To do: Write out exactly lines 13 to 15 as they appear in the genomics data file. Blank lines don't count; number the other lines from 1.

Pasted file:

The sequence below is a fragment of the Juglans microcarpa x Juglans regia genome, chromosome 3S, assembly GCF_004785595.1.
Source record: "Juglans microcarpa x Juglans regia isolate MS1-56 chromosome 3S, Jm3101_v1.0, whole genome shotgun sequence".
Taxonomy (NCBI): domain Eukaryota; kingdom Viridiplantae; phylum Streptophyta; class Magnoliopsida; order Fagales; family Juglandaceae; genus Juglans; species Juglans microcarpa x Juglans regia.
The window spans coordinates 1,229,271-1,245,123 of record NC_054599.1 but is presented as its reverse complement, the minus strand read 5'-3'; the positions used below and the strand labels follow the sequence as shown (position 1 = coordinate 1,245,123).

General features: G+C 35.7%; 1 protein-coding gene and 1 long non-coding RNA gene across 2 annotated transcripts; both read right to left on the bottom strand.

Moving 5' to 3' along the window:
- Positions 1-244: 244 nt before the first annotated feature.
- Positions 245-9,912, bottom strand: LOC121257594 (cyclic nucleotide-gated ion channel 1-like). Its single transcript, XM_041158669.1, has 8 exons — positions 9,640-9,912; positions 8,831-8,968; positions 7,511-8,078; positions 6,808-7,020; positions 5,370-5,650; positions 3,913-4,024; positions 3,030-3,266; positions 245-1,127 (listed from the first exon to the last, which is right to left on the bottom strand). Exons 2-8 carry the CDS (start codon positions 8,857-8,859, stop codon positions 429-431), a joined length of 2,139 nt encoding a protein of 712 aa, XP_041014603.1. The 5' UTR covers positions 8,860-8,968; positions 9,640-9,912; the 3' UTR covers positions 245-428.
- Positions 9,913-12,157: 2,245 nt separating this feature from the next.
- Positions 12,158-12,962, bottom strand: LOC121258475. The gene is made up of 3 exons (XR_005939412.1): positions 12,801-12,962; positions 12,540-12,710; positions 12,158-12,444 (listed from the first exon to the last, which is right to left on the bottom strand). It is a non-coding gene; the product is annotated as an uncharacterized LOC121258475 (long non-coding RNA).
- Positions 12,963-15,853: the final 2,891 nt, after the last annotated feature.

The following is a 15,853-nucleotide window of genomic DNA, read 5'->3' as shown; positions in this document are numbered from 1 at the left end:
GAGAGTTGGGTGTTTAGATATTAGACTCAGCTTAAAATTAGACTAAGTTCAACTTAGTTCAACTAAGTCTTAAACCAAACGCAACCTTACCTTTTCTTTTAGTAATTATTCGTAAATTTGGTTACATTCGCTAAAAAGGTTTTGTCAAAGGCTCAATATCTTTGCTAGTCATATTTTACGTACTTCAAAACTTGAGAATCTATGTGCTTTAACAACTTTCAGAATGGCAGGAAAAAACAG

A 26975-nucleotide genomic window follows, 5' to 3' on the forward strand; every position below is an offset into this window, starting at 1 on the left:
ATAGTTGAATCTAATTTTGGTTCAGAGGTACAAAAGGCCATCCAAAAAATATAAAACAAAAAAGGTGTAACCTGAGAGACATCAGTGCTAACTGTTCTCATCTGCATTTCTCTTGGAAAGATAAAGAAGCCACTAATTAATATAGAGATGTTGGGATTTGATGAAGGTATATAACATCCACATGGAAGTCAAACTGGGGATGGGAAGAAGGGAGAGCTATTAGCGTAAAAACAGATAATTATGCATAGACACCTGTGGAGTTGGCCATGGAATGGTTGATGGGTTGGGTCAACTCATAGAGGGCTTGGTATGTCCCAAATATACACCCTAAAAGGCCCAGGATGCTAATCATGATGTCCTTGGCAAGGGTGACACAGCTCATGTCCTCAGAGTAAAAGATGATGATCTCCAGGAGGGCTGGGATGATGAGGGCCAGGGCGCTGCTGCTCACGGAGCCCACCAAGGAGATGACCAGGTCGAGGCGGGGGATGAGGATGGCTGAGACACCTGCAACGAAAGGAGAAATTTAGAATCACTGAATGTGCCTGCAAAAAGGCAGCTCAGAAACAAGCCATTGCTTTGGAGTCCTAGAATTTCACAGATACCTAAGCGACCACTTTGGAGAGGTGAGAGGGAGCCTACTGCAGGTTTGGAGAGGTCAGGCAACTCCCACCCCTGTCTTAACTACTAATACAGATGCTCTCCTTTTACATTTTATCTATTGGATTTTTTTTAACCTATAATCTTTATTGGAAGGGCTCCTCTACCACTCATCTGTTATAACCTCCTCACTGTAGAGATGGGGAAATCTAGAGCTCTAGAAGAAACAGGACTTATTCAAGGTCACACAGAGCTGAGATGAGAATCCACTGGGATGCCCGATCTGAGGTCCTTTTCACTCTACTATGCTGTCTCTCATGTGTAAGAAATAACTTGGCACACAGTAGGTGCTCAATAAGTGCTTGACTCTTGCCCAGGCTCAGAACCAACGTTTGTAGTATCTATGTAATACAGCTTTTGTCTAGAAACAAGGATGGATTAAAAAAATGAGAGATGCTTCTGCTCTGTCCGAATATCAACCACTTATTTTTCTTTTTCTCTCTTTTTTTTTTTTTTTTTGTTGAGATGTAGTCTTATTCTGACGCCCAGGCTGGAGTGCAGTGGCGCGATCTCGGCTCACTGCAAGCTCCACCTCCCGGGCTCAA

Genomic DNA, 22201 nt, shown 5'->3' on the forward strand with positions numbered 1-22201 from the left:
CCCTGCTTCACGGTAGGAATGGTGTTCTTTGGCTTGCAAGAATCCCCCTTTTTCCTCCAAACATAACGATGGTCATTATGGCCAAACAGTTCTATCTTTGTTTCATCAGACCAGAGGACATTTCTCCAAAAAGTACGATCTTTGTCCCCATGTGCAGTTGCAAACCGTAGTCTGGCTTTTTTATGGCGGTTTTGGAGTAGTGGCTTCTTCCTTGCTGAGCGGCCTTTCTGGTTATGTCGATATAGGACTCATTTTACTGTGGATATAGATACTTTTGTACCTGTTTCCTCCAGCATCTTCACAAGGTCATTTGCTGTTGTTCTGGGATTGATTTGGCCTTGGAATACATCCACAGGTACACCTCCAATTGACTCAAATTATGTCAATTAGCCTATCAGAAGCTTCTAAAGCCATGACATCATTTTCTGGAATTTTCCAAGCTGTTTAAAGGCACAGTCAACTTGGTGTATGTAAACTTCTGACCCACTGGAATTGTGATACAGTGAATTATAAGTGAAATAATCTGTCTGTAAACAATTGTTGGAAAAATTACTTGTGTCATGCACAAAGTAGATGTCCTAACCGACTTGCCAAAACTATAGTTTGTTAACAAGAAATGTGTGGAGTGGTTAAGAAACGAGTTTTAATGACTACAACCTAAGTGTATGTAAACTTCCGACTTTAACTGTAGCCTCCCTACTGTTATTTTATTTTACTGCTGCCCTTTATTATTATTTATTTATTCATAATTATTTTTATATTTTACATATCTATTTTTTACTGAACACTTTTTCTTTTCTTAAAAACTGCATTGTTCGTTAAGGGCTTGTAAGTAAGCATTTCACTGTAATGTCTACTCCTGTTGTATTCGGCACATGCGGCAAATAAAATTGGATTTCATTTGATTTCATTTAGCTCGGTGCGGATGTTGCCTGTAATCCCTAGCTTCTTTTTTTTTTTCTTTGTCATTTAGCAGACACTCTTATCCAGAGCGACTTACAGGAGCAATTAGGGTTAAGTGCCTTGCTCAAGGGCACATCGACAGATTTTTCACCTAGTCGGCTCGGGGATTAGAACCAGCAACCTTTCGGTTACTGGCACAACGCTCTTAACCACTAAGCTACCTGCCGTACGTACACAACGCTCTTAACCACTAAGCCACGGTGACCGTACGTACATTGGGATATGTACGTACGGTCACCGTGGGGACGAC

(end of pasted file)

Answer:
GAGAGTTGGGTGTTTAGATATTAGACTCAGCTTAAAATTAGACTAAGTTCAACTTAGTTCAACTAAGTCTTAAACCAAACGCAACCTTACCTTTTCTTTTAGTAATTATTCGTAAATTTGGTTACATTCGCTAAAAAGGTTTTGTCAAAGGCTCAATATCTTTGCTAGTCATATTTTACGTACTTCAAAACTTGAGAATCTATGTGCTTTAACAACTTTCAGAATGGCAGGAAAAAACAG

A 26975-nucleotide genomic window follows, 5' to 3' on the forward strand; every position below is an offset into this window, starting at 1 on the left:
ATAGTTGAATCTAATTTTGGTTCAGAGGTACAAAAGGCCATCCAAAAAATATAAAACAAAAAAGGTGTAACCTGAGAGACATCAGTGCTAACTGTTCTCATCTGCATTTCTCTTGGAAAGATAAAGAAGCCACTAATTAATATAGAGATGTTGGGATTTGATGAAGGTATATAACATCCACATGGAAGTCAAACTGGGGATGGGAAGAAGGGAGAGCTATTAGCGTAAAAACAGATAATTATGCATAGACACCTGTGGAGTTGGCCATGGAATGGTTGATGGGTTGGGTCAACTCATAGAGGGCTTGGTATGTCCCAAATATACACCCTAAAAGGCCCAGGATGCTAATCATGATGTCCTTGGCAAGGGTGACACAGCTCATGTCCTCAGAGTAAAAGATGATGATCTCCAGGAGGGCTGGGATGATGAGGGCCAGGGCGCTGCTGCTCACGGAGCCCACCAAGGAGATGACCAGGTCGAGGCGGGGGATGAGGATGGCTGAGACACCTGCAACGAAAGGAGAAATTTAGAATCACTGAATGTGCCTGCAAAAAGGCAGCTCAGAAACAAGCCATTGCTTTGGAGTCCTAGAATTTCACAGATACCTAAGCGACCACTTTGGAGAGGTGAGAGGGAGCCTACTGCAGGTTTGGAGAGGTCAGGCAACTCCCACCCCTGTCTTAACTACTAATACAGATGCTCTCCTTTTACATTTTATCTATTGGATTTTTTTTAACCTATAATCTTTATTGGAAGGGCTCCTCTACCACTCATCTGTTATAACCTCCTCACTGTAGAGATGGGGAAATCTAGAGCTCTAGAAGAAACAGGACTTATTCAAGGTCACACAGAGCTGAGATGAGAATCCACTGGGATGCCCGATCTGAGGTCCTTTTCACTCTACTATGCTGTCTCTCATGTGTAAGAAATAACTTGGCACACAGTAGGTGCTCAATAAGTGCTTGACTCTTGCCCAGGCTCAGAACCAACGTTTGTAGTATCTATGTAATACAGCTTTTGTCTAGAAACAAGGATGGATTAAAAAAATGAGAGATGCTTCTGCTCTGTCCGAATATCAACCACTTATTTTTCTTTTTCTCTCTTTTTTTTTTTTTTTTTGTTGAGATGTAGTCTTATTCTGACGCCCAGGCTGGAGTGCAGTGGCGCGATCTCGGCTCACTGCAAGCTCCACCTCCCGGGCTCAA